That brings us to the most important problem facing most teleworkers: stopping work. This is in two parts. First, you need to get up, take a stroll, do some exercises every hour or so; remember to eat lunch. Second, you need to know when to stop working for the day; burnout avoidance. Get your roommate, partner or some automated device to clearly remind you that it’s time to stop.


When you’re working in a traditional office you can expect to be pretty well up on the office gossip; you’re surrounded by it. When you’re working at home that surrounding environment is gone unless you proactively keep in touch with your coworkers. So don’t feel out of touch, regularly keep in touch. My experience has been that the telecommuters often know more about what was going on in the office than did those who were actually in the office.

Of course, communication with your supervisor must also continue so s/he doesn’t have to drive by your place every morning to see if you look busy. Your supervisor may want to establish some benchmark points as your progress toward your work objectives, or you may need some help from others to get the job done. Either way, it’s your responsibility to keep those communication channels open.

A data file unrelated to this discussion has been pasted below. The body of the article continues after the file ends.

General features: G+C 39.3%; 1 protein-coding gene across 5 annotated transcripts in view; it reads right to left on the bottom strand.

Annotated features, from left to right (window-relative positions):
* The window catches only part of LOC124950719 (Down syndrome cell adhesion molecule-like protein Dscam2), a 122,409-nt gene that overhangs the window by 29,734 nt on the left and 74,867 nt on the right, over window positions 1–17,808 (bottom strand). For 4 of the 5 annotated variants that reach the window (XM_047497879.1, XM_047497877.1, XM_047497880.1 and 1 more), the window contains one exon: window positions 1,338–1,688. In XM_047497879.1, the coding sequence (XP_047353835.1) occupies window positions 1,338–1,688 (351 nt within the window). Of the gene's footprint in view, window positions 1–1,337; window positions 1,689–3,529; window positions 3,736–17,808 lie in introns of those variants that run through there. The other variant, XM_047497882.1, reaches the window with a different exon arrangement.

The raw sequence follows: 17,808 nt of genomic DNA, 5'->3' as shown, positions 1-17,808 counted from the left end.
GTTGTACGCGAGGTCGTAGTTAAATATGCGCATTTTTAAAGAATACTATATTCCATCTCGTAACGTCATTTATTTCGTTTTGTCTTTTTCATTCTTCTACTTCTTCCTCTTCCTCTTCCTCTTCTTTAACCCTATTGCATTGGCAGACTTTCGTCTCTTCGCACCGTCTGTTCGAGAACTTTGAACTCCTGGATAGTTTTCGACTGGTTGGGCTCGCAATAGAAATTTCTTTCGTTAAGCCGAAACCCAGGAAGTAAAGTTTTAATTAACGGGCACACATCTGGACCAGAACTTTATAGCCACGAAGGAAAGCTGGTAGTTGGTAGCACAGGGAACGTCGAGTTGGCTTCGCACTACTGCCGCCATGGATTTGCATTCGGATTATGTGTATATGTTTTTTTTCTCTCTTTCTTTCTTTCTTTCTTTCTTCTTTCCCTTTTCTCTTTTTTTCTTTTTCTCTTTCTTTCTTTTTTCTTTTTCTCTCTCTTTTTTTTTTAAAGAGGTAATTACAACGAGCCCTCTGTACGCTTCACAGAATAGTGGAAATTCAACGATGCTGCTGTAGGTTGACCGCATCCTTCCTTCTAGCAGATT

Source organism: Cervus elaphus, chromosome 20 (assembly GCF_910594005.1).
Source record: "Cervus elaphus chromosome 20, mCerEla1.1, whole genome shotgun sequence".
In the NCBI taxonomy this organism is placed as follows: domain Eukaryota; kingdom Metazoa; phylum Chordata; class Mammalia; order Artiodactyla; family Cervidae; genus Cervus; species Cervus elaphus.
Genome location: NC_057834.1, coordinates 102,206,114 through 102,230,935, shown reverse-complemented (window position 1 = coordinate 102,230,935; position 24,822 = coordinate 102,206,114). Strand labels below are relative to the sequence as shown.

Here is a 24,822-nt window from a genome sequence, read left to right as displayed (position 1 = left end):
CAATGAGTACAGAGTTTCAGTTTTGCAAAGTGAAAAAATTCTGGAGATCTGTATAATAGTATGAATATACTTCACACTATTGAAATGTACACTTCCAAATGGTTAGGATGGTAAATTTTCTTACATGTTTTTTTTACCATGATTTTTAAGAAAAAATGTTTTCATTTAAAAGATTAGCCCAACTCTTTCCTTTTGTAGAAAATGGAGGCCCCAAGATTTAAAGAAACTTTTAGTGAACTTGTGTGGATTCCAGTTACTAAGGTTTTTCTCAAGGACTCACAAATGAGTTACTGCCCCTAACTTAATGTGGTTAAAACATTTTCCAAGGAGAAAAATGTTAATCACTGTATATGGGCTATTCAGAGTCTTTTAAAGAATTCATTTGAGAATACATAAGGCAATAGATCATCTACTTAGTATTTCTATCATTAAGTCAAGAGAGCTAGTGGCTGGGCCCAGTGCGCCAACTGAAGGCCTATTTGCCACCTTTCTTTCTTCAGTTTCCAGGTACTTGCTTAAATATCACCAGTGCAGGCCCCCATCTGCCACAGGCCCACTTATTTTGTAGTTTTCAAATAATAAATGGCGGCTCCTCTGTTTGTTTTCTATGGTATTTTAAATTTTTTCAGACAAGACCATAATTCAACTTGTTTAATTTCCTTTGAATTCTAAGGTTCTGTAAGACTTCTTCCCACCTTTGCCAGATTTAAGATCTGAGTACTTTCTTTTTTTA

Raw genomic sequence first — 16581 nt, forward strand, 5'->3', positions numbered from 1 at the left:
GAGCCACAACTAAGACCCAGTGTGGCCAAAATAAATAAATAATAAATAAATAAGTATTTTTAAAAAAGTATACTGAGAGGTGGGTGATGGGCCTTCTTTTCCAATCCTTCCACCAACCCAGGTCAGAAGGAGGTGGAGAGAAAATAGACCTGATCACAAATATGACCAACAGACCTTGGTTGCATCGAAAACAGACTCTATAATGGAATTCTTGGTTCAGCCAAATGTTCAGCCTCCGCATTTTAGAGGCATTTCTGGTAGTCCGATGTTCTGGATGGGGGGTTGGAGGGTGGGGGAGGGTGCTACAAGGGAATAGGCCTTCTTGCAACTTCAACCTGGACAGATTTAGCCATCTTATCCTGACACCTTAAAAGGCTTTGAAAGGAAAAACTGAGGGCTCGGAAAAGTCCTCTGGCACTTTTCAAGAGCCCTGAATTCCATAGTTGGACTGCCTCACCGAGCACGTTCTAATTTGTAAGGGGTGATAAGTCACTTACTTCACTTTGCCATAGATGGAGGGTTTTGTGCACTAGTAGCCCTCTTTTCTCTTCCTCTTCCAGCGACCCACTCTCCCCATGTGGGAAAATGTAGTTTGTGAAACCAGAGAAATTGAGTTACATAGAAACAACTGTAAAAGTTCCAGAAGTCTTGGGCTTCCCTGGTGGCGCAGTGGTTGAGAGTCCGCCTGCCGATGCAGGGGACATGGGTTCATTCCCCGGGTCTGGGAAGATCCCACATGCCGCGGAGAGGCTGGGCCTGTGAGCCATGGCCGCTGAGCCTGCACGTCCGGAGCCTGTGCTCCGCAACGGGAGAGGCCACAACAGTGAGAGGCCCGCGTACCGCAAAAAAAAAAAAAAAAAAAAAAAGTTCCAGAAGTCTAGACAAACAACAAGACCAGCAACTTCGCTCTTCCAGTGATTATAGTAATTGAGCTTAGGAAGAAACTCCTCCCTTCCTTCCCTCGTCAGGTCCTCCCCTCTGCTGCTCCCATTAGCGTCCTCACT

Traditional offices are dysfunctional, often because of the noise levels, both ambient noise and those all-too-often interruptions. When you’re working at home, hopefully, both the ambient noise and those interruptions go away. That’s another part of the explanation for the improved productivity of teleworkers. It’s now your job to ensure that other interruptions don’t arise to equal those in the old office. One of our early teleworkers made a rule in her household: Don’t bother me unless there’s blood.


Well, I hope you get the gist of the methods of successful survival during coronavirus and other disasters. As well as when there aren’t any disasters in sight. There’s more to it, of course; that’s why I have written entire books, such as Managing Telework, on the topic.

So stay home, stay productive and stay well.